Corporate fraud can be defined as any fraud that’s committed against a business. This type of fraud is thought to be on the increase, as corporations work to advance the use of technology in the workplace while criminals seek to make money from this technology. Additionally, 347 publicly traded companies were themselves prosecuted for financial fraud by the SEC between 1998 and 2007, a sharp increase over the decade prior. These undoubtedly are only a small fraction of those that are engaged in such activity.
Ronald Noble, RKN Global’s founder, observes that corporate fraud is often viewed as a “victimless” crime because corporations are legal persons, not real persons. But real people’s lives are, indeed, deeply affected for the worse by these crimes.
There are many different types of corporate fraud. Let’s take a look at some of the most common types:
This type of fraud occurs when a criminal pretends to be a customer. The criminal in question will use someone else’s account in order to make unauthorized transactions. This occurs when the customer’s account and bank details fall into the wrong hands, often through phishing or other scams designed to get this information.
Check fraud remains a common method of theft. In fact, more than 77% of companies who were victims of payment fraud were targeted by someone using checks.
Criminals commit check fraud through forgery, counterfeiting and altering checks. Check fraud is still alive and well today, despite there being other payment methods available.
Office supply scams
Do you need more supplies for your office? Perhaps you’re running low on paper, pens and ink for the photocopier. . . Unfortunately, there are fraudulent office suppliers waiting to take advantage.
Imagine you receive a call from someone who claims to work for the company which supplies you with the stationary you need. They tell you an order has been placed, and that all they need is a signature from you so the order can be completed. You agree to sign an invoice that they promptly send you, and think no more of it.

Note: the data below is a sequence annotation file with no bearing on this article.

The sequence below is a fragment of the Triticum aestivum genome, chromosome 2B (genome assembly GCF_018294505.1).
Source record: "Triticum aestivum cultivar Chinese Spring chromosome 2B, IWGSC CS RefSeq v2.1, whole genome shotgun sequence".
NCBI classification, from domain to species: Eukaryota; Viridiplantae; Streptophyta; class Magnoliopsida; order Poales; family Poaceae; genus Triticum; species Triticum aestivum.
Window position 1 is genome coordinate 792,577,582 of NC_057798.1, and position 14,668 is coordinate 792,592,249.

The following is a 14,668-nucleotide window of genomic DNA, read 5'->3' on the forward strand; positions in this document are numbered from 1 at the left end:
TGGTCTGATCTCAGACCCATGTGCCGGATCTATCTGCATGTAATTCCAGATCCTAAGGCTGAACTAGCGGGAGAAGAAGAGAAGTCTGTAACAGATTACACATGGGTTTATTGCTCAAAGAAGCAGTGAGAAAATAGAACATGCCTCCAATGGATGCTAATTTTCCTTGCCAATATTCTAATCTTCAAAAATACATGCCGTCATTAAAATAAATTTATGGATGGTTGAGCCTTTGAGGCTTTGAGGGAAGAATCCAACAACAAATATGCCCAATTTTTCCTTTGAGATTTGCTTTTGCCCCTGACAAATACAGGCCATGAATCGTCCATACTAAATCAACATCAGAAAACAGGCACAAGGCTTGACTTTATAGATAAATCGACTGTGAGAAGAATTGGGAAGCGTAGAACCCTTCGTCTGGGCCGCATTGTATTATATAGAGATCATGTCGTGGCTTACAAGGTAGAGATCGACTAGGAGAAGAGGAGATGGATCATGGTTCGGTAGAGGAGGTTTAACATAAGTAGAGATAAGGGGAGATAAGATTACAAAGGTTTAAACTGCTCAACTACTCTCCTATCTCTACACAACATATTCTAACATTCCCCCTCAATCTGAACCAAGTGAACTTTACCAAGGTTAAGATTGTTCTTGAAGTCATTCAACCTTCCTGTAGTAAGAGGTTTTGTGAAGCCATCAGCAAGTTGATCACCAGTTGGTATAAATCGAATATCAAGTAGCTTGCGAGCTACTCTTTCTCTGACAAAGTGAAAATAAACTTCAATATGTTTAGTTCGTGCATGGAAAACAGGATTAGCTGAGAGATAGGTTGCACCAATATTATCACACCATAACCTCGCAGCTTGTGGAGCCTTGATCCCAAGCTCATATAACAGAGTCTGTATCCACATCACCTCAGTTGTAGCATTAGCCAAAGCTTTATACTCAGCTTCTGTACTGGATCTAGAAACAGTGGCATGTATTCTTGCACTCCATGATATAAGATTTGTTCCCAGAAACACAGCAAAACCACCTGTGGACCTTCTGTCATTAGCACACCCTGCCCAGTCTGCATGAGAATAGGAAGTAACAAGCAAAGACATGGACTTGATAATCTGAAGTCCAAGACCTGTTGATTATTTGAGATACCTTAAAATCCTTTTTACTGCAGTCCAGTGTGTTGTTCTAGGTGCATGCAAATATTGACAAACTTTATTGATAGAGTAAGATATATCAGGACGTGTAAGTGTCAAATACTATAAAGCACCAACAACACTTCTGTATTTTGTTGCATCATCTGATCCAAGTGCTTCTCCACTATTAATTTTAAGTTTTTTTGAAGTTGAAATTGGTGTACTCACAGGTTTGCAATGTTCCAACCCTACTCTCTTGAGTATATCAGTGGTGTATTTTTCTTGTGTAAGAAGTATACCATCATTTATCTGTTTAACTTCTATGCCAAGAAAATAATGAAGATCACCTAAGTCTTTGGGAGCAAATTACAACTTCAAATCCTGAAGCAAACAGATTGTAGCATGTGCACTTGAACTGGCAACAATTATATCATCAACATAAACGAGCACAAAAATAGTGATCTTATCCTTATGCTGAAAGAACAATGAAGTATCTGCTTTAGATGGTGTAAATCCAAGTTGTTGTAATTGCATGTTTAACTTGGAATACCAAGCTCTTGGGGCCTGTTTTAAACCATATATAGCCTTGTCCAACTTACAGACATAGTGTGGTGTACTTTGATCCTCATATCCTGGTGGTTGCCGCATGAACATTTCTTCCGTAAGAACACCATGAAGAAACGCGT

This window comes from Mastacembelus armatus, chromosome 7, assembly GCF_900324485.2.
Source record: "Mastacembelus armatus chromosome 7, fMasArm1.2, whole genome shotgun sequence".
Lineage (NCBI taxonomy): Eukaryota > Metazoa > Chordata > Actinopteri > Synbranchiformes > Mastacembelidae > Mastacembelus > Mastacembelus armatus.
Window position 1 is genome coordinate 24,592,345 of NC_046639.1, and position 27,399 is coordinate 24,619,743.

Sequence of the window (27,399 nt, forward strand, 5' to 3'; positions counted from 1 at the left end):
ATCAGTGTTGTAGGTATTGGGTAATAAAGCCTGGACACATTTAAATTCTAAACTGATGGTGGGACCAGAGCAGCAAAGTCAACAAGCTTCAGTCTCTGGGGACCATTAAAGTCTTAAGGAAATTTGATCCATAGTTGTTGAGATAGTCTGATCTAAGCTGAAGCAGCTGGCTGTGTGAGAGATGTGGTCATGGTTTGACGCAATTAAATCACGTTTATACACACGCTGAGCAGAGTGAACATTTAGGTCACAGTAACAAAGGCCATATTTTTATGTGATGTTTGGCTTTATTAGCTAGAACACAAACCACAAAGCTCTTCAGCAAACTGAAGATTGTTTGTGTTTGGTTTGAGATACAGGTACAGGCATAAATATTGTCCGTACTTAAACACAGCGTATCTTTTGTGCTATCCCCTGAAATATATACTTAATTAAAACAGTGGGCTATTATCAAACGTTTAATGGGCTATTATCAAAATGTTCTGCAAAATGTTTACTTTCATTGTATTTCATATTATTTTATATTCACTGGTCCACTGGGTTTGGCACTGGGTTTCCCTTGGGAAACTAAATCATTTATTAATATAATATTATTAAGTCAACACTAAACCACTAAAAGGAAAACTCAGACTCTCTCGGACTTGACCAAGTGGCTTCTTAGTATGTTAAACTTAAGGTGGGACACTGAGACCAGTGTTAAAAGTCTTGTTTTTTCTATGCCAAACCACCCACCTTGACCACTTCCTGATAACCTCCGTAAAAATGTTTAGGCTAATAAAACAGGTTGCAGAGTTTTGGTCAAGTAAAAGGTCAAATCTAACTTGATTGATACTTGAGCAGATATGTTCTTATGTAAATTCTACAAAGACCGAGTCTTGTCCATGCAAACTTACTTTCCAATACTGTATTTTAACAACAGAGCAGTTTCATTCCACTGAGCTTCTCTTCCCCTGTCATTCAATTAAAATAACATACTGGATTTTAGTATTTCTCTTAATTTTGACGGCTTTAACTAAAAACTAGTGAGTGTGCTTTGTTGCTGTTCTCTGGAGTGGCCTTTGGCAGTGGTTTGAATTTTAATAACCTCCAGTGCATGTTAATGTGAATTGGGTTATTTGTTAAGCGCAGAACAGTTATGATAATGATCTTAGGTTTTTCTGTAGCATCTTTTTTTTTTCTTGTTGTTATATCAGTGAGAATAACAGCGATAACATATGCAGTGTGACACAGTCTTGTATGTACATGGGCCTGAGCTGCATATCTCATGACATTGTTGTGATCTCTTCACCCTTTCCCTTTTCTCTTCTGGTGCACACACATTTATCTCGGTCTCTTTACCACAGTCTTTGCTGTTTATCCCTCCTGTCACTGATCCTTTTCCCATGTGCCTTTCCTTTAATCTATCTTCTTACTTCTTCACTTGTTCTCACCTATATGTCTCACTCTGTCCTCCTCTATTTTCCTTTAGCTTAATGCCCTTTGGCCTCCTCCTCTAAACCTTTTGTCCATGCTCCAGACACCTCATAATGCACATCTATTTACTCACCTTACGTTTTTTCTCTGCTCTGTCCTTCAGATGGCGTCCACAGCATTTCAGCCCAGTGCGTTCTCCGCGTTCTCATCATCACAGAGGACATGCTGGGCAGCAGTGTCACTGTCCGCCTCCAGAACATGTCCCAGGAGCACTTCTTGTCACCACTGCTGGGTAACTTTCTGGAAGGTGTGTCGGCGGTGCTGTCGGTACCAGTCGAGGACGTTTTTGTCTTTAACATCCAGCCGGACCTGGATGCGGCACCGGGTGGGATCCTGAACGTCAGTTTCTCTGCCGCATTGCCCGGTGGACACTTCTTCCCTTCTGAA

You may then find that you’re sent stationary that you didn’t want, or stationary that you’ve paid far too much for. In some cases, you may not even receive the goods that you thought you’d ordered.
In some incidences, people have challenged the placement of the order, only to be told that if they paid in full, the order would be accepted at a discounted price. The victims will often pay for the order, thinking they’ve saved money, and will perhaps look forward to receiving an order that may never arrive.
Corporate fraud doesn’t just occur outside of the company; it also occurs inside it. Employees have been known to commit fraud by using a variety of methods to trick the business they work for into paying them large sums of money.
Let’s take a look at just some of the lengths people will go to in order to gain cash:
Calling in sick – While there is nothing wrong with someone calling in sick when he or she is genuinely ill, some employees have taken this too far. There have been incidences of people calling in sick and then going to work somewhere else, simultaneously receiving sick pay from one company and a salary from another.